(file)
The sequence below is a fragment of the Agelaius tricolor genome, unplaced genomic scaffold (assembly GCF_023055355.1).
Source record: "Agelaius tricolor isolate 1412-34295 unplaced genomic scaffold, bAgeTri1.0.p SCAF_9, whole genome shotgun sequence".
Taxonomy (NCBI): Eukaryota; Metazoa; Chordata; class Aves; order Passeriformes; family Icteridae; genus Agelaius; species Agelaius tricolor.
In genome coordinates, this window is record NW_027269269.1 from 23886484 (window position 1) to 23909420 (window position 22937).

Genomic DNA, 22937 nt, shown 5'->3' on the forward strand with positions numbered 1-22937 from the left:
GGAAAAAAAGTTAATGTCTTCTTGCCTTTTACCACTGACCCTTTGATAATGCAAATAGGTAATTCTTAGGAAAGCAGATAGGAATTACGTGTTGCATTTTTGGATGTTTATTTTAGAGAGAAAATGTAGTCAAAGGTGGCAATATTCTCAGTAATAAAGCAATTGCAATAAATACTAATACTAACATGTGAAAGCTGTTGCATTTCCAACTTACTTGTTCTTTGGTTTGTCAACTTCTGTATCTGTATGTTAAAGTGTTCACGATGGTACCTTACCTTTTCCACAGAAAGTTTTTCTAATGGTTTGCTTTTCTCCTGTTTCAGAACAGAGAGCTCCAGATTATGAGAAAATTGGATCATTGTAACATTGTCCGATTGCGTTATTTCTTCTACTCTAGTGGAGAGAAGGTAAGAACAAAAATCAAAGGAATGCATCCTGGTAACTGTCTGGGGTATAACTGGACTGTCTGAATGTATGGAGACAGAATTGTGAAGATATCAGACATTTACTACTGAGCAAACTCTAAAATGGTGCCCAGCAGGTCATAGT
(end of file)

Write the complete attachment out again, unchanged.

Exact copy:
The sequence below is a fragment of the Agelaius tricolor genome, unplaced genomic scaffold (assembly GCF_023055355.1).
Source record: "Agelaius tricolor isolate 1412-34295 unplaced genomic scaffold, bAgeTri1.0.p SCAF_9, whole genome shotgun sequence".
Taxonomy (NCBI): Eukaryota; Metazoa; Chordata; class Aves; order Passeriformes; family Icteridae; genus Agelaius; species Agelaius tricolor.
In genome coordinates, this window is record NW_027269269.1 from 23886484 (window position 1) to 23909420 (window position 22937).

Genomic DNA, 22937 nt, shown 5'->3' on the forward strand with positions numbered 1-22937 from the left:
GGAAAAAAAGTTAATGTCTTCTTGCCTTTTACCACTGACCCTTTGATAATGCAAATAGGTAATTCTTAGGAAAGCAGATAGGAATTACGTGTTGCATTTTTGGATGTTTATTTTAGAGAGAAAATGTAGTCAAAGGTGGCAATATTCTCAGTAATAAAGCAATTGCAATAAATACTAATACTAACATGTGAAAGCTGTTGCATTTCCAACTTACTTGTTCTTTGGTTTGTCAACTTCTGTATCTGTATGTTAAAGTGTTCACGATGGTACCTTACCTTTTCCACAGAAAGTTTTTCTAATGGTTTGCTTTTCTCCTGTTTCAGAACAGAGAGCTCCAGATTATGAGAAAATTGGATCATTGTAACATTGTCCGATTGCGTTATTTCTTCTACTCTAGTGGAGAGAAGGTAAGAACAAAAATCAAAGGAATGCATCCTGGTAACTGTCTGGGGTATAACTGGACTGTCTGAATGTATGGAGACAGAATTGTGAAGATATCAGACATTTACTACTGAGCAAACTCTAAAATGGTGCCCAGCAGGTCATAGT